The city appears to want to review the bylaw that governs all this.

Home-based businesses have been described as a growing and dynamic part of Burlington’s local economy with   hairdressers, music lessons and pet grooming given as examples.

City staff is looking for 6 to 8 people to take part in a 1 ½ -hour focus group conversation about home-based businesses in Burlington. They want to learn about your experiences with home-based businesses in your area.

Should people be permitted to run a dog grooming business out of their homes? Focus group being held to get answers to that question.

The city is looking for one person from each ward; people who operate a home-based business; • people who live next door to, or near-by to a home-based business and  people who live in single detached, semi-detached, or multi-residential units including townhouse, condo, or apartment.

The focus group session will take place on February 5, 2013, from 7:00 p.m. to 9:00 p.m. at Burlington City Hall. Compensation for participating is $50.00.

If you think this might be something that interests you or something you have an opinion on answer the questions below and email them to by Feb 4, 2013. If you are selected for the focus group, city staff will phone you to confirm your participation.


Cut and past with the answers in place and email to:  Put words focus group in the subject line

Home Based Business Focus Group Participant Application

Name: _____________________________

Ward and/or Postal Code:____________

Dwelling type: single detached house semi-detached home or multi-residential unit

Indicate if you are: a home-based business operator OR a home-based business neighbor or near-by resident

Phone number(s):________________

Your E-mail address:________________



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Burlington Chamber of commerce releases Business Confidence Update – our part of Ontario feels they are doing well.

By Staff

BURLINGTON, ON  January 30, 2013  The Ontario Business Confidence Index, an index produced by the Ontario Chamber of Commerce,  shows that most Ontario businesses are confident in their own outlook (72 percent) and are planning to expand over the next five years (60 percent). However, the same businesses are unsure about the overall direction of Ontario’s economy–41 percent express confidence.

The index is a survey of 2,386 businesses and was conducted as part of Emerging Stronger 2013, a business-driven economic agenda for Ontario released today by the Ontario Chamber of Commerce and the Burlington Chamber of Commerce, along with their research partner, the Mowat Centre at the University of Toronto.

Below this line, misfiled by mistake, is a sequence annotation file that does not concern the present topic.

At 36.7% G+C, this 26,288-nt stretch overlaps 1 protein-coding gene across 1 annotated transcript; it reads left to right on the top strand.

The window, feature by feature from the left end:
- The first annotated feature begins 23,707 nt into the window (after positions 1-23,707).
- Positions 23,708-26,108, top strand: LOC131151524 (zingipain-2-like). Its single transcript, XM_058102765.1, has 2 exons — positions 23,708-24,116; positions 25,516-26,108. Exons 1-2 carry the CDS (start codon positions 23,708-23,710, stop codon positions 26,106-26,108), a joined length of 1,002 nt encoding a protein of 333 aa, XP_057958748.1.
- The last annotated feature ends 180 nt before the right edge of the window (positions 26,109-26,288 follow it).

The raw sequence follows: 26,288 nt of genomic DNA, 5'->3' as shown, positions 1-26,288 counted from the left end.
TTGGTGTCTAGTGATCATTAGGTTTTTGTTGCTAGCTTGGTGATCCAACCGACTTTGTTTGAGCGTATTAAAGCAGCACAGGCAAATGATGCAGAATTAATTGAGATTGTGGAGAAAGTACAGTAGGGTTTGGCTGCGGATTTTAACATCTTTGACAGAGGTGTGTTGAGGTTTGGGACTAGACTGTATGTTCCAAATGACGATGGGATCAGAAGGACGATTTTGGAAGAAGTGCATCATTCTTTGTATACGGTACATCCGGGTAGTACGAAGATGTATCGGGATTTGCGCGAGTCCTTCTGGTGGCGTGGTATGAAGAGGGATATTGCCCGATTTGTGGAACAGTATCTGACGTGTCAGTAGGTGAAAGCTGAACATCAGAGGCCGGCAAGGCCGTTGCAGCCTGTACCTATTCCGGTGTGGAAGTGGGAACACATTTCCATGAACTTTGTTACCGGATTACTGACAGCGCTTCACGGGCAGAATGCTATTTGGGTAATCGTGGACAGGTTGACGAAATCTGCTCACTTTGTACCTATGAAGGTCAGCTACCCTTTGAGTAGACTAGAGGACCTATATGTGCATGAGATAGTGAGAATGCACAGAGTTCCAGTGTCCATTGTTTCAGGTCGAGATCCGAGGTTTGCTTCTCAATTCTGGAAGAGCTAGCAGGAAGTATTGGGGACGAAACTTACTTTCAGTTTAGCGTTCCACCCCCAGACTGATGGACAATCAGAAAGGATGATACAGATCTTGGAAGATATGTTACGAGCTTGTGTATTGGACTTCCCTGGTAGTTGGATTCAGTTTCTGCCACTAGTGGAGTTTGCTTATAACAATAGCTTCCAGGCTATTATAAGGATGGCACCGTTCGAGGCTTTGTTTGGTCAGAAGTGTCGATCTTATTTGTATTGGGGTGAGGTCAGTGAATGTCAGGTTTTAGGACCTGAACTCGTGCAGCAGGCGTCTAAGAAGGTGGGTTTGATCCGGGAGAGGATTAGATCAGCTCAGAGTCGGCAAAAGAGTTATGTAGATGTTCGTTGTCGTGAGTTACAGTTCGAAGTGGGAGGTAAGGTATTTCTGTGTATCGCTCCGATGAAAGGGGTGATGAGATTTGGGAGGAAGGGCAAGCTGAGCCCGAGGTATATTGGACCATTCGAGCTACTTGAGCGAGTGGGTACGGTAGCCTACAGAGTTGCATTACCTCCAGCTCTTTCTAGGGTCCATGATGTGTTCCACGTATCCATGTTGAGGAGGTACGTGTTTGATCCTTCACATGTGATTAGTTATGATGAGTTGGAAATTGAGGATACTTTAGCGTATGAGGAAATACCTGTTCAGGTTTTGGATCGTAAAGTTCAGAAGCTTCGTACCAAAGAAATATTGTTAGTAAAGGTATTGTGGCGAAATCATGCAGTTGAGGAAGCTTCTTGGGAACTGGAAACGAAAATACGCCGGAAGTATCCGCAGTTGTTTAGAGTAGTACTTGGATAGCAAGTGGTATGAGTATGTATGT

A lot of money was spent on the presentation but the clientele needed to make a go of it just didn’t appear.

Emerging Stronger 2013 is a transformational agenda aimed at accelerating Ontario’s economic growth. It identifies Ontario’s challenges and advantages, and sets out practical and detailed recommendations for government and business.

Some of its key recommendations include: enabling better access to capital for start-ups and small businesses through crowd funding; encouraging businesses to employ more Aboriginal people and people with disabilities; opening up more government services to private sector and not-for-profit delivery; utilizing Ontario’s large immigrant population to grow exports; and, allowing more employers to participate in training.

The shingle had to come down after more than a year of solid effort – the customer base just wasn’t big enough for Celestial Beauty. The disposable income that many thought would drift from the several condominiums on Lakeshore Road just didn’t make its way to this shop.

The agenda comes days after Kathleen Wynne was named Ontario’s next premier and is intended to provide a non-partisan platform that should appeal to all three parties.

Keith Hoey and the Chamber of Commerce Emerging Stronger agenda will sit well with parts of the commercial sector but the several small business types in the core that went out of business this month don’t see it quite that way.